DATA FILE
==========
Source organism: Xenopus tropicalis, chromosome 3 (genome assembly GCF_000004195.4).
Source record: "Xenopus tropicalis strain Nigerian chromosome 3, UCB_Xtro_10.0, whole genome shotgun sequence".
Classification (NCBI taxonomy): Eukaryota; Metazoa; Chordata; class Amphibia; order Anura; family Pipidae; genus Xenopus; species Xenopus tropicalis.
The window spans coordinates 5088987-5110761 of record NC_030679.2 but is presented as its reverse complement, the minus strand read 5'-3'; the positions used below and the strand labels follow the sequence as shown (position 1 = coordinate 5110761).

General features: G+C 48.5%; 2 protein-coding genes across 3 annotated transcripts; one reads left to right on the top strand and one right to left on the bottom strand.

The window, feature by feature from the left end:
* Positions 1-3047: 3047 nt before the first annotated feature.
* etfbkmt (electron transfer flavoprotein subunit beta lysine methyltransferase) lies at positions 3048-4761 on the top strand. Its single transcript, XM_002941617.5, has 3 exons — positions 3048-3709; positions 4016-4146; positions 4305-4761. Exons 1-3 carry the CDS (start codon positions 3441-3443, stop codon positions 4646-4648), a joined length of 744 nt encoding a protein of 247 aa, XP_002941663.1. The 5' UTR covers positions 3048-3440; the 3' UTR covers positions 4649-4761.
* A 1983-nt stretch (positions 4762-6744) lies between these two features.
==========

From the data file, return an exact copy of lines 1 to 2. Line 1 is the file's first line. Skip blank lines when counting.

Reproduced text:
Source organism: Xenopus tropicalis, chromosome 3 (genome assembly GCF_000004195.4).
Source record: "Xenopus tropicalis strain Nigerian chromosome 3, UCB_Xtro_10.0, whole genome shotgun sequence".